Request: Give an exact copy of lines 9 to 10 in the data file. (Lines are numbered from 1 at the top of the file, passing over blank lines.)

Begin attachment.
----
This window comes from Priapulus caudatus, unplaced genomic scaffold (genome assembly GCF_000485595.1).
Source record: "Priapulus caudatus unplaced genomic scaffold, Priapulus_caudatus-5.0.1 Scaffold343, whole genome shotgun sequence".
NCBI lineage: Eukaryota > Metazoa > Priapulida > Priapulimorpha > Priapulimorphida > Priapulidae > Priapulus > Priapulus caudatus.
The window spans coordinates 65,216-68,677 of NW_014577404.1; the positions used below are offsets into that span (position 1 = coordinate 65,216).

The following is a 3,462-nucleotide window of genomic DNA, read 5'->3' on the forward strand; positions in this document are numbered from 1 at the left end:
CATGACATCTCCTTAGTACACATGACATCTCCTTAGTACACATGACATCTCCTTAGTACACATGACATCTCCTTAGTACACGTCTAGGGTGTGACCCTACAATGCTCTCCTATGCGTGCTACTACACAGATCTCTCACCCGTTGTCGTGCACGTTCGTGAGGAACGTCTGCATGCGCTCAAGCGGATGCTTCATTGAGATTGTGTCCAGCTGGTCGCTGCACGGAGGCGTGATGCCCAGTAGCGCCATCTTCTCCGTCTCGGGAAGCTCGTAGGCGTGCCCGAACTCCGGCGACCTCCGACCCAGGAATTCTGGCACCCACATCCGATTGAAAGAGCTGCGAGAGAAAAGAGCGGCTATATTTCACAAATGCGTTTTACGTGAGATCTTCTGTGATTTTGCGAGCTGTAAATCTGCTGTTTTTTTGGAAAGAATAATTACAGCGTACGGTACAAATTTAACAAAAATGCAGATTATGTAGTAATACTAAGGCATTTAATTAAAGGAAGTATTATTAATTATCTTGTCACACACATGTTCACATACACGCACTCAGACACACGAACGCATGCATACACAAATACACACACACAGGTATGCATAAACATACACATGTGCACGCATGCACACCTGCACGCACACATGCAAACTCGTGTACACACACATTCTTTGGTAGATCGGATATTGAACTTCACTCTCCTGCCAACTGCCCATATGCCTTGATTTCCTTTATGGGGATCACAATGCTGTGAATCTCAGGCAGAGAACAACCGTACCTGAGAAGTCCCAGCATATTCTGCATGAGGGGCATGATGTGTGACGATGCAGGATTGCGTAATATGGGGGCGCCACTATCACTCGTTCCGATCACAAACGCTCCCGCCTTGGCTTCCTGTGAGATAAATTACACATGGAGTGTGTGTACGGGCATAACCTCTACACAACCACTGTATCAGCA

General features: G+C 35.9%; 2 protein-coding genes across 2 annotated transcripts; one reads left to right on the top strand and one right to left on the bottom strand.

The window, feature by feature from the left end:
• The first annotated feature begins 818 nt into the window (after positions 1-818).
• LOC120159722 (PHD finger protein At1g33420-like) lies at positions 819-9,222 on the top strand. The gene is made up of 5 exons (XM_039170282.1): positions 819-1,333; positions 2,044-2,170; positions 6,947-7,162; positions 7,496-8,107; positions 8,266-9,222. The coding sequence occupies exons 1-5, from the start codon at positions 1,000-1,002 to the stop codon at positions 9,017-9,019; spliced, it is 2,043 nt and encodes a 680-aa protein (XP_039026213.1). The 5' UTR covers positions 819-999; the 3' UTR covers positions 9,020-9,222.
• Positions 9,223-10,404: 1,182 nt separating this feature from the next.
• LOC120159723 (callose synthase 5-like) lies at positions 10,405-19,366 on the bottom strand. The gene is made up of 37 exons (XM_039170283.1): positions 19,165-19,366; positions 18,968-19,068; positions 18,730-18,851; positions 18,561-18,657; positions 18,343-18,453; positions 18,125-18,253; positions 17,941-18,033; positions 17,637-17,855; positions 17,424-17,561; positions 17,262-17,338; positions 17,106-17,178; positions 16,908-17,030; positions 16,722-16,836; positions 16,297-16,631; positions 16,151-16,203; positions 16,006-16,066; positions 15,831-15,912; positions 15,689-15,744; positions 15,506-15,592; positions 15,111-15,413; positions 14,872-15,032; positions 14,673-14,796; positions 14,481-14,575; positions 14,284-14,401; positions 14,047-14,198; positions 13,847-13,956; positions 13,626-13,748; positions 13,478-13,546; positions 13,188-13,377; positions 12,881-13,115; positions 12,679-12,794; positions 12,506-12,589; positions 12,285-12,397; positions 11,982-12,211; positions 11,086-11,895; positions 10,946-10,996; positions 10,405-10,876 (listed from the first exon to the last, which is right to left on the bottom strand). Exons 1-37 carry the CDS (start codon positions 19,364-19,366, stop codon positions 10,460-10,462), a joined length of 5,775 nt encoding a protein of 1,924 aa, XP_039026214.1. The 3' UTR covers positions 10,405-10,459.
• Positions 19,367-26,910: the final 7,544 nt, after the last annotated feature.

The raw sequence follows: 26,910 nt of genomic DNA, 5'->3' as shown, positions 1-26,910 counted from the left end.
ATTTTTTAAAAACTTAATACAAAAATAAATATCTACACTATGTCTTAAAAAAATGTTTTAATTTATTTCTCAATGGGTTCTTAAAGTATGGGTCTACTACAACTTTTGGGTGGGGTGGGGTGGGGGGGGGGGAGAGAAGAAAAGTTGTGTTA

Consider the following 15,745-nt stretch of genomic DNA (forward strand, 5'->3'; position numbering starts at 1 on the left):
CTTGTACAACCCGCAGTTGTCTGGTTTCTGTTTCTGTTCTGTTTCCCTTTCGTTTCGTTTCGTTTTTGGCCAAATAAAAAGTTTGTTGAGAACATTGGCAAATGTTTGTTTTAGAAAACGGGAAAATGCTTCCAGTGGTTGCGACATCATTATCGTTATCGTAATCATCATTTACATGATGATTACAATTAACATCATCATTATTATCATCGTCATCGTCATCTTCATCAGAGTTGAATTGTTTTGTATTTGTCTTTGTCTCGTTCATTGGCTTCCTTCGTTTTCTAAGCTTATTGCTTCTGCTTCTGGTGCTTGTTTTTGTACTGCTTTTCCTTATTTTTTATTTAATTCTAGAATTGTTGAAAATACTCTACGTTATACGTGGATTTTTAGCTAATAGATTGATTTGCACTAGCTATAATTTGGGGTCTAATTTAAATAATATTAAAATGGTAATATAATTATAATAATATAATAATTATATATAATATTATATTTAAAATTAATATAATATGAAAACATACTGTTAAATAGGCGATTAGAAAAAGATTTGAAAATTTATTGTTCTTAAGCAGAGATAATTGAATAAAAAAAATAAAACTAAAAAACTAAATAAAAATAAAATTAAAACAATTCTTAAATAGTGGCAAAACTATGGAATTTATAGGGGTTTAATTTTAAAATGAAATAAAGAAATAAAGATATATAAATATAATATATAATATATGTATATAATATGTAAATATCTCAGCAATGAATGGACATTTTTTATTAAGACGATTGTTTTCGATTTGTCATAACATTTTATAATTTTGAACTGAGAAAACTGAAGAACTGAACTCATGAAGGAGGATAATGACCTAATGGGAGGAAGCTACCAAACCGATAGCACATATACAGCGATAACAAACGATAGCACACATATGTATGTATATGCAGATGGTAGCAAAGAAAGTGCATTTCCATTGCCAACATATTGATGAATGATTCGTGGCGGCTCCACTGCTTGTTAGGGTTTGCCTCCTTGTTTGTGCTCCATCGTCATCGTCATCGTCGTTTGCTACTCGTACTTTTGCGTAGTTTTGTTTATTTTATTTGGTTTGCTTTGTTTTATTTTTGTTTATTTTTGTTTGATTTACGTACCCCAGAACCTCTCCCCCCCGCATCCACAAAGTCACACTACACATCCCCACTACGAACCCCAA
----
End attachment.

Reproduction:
• The first annotated feature begins 818 nt into the window (after positions 1-818).
• LOC120159722 (PHD finger protein At1g33420-like) lies at positions 819-9,222 on the top strand. The gene is made up of 5 exons (XM_039170282.1): positions 819-1,333; positions 2,044-2,170; positions 6,947-7,162; positions 7,496-8,107; positions 8,266-9,222. The coding sequence occupies exons 1-5, from the start codon at positions 1,000-1,002 to the stop codon at positions 9,017-9,019; spliced, it is 2,043 nt and encodes a 680-aa protein (XP_039026213.1). The 5' UTR covers positions 819-999; the 3' UTR covers positions 9,020-9,222.